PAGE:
Customer service with a new perspective

Bastian Späth, CEO/Vorstand EIKONA AG
Man in red and white striped T-shirt and black trousers makes a handstand in the middle of the street

What actually makes for good customer service? There are some factors most of us would quickly list: receiving complete, comprehensible information immediately without having to ask for it. After all, as seasoned online shoppers, we experience this kind of helpful communication every time internet merchants update us on the shipping progress of our order. Some even give us ETAs within half an hour. Or they count the stops the delivery person has to make on the way to us. E-commerce specialists believe that better the customer service is, the higher the sales will be. It's a way of thinking that we customers appreciate.


However, the flow of information is often much thinner when shipments are too big for parcels and are transported by freight forwarders. In this case, few sellers proactively message us about upcoming deliveries. Let alone provide precise estimated times of arrival. There's a reason for that: freight forwarders have not had the technical resources to provide that level of service. Their processes and status system are similar, though. The major parcel delivery services place significantly more emphasis on customer service.


Freight forwarding

Support customers with information

In the day-to-day business of merchants and manufacturers, accurate information is far more attractive than excitement about an upcoming delivery. This is because the transport status determines planning and downstream processes. Especially when a shipment can no longer arrive at the scheduled time. Solutions will have to be sought and alternatives found – an impossible task without solid facts. In these moments, information enables timely risk management and process stability. A freight forwarder that puts its customers' interests first also speaks their language. This makes the freight forwarder a success factor that can back up service promises. If it looks at the customer order, it will instantly know whether the recipient can count on the goods arriving on time.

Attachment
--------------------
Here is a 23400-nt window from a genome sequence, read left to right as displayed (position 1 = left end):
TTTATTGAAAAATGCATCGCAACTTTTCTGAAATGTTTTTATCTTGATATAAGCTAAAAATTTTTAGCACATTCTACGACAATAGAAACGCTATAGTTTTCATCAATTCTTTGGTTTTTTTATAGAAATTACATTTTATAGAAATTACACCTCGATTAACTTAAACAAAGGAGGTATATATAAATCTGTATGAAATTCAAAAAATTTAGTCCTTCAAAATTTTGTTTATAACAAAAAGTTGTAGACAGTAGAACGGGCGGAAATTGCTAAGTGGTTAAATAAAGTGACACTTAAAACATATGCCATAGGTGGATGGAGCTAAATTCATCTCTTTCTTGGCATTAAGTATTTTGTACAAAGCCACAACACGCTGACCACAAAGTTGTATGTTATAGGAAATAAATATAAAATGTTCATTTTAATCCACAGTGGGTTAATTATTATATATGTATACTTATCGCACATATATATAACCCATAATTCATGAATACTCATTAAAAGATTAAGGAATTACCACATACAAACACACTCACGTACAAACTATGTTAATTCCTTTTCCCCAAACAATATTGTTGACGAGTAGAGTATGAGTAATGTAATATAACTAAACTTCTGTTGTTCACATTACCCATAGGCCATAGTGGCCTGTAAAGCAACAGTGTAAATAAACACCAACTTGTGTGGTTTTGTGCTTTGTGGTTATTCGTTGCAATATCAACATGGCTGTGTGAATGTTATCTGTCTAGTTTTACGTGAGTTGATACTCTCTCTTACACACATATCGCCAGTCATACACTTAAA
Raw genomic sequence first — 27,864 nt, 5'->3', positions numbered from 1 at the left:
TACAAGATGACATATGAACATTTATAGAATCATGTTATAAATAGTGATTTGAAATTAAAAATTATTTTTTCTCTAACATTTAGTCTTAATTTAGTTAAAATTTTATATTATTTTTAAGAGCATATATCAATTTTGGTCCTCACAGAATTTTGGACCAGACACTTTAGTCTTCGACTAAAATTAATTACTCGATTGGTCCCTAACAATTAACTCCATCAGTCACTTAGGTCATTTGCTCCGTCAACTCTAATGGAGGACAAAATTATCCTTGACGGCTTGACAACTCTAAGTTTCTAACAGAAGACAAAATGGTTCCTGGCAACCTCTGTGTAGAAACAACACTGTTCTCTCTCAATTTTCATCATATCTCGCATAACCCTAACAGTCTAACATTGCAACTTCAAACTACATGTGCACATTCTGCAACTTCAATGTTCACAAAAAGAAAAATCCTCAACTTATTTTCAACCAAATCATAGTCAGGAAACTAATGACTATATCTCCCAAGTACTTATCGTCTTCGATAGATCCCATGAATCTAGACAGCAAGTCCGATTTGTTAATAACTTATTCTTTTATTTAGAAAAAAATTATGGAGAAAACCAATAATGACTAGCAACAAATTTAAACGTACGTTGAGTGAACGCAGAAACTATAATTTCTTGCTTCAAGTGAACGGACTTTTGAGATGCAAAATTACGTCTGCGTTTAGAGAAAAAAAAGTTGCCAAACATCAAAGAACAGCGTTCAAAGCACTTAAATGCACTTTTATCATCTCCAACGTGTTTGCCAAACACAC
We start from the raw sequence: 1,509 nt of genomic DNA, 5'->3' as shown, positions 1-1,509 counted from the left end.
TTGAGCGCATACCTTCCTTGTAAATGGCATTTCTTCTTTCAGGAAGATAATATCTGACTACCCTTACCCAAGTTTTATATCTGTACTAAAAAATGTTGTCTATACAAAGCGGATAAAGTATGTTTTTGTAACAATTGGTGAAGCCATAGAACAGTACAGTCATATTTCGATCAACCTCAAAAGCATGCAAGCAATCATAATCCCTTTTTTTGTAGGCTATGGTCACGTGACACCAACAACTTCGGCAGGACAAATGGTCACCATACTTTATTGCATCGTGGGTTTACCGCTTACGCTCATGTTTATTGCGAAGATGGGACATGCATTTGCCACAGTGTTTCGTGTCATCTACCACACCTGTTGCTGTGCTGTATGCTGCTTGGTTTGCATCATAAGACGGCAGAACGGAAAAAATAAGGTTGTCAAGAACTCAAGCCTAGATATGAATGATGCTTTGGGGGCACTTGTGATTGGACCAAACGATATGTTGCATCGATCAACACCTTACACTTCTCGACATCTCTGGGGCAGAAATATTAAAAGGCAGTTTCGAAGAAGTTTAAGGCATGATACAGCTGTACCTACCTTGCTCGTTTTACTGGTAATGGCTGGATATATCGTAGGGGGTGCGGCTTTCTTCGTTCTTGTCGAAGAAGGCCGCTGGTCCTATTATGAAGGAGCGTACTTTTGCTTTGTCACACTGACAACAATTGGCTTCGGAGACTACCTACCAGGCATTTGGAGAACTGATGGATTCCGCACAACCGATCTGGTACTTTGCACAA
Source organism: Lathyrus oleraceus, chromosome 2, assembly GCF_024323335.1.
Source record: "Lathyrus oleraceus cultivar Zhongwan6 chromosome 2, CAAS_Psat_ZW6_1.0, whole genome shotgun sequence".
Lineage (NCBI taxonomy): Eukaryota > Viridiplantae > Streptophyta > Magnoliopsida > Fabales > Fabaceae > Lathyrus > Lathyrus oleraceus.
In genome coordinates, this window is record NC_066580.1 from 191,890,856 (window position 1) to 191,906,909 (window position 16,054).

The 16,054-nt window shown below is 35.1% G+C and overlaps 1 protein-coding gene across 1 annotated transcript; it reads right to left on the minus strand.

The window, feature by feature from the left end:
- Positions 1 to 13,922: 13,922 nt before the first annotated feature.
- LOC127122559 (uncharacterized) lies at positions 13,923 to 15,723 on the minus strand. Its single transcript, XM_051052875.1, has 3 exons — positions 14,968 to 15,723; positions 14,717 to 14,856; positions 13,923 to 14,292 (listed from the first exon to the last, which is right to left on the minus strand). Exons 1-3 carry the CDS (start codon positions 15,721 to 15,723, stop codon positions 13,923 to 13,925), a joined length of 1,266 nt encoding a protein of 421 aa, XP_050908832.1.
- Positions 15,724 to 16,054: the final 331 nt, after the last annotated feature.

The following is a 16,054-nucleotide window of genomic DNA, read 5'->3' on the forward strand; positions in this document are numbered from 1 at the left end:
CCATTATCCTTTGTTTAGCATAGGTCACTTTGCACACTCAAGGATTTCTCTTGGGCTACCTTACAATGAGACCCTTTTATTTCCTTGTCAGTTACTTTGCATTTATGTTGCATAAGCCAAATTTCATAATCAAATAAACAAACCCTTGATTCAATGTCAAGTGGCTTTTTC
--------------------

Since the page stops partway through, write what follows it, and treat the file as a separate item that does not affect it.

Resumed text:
Customer centricity

New business models built on better service

This is an incentive for logistics service providers. When they take their customers' perspective, they reach a new standard of quality. They provide more transparency than competitors and actually have to integrate more stakeholders into a shared IT system. In return, however, they provide services that deliver tangible value. They open up new outsourcing potential for customers in areas such as shipping management or procurement logistics. As fulfillment providers, they can take on additional tasks in the logistics chain and enable reliable planning. They can even monitor and manage the splitting of larger shipments. That guarantees that every single package arrives at the right destination – at the right time: within an agreed half-hour window, not at some random unannounced time.

Are you already looking at your orders from your customers' perspective?


Bastian Späth
Bastian Späth
CEO

As a college-educated computer scientist, Bastian Späth understands how IT solutions are developed from the ground up. For more than 15 years, he has spent every workday collecting requirements, finding ideas, developing designs, setting up projects and getting them safely across the finish line.


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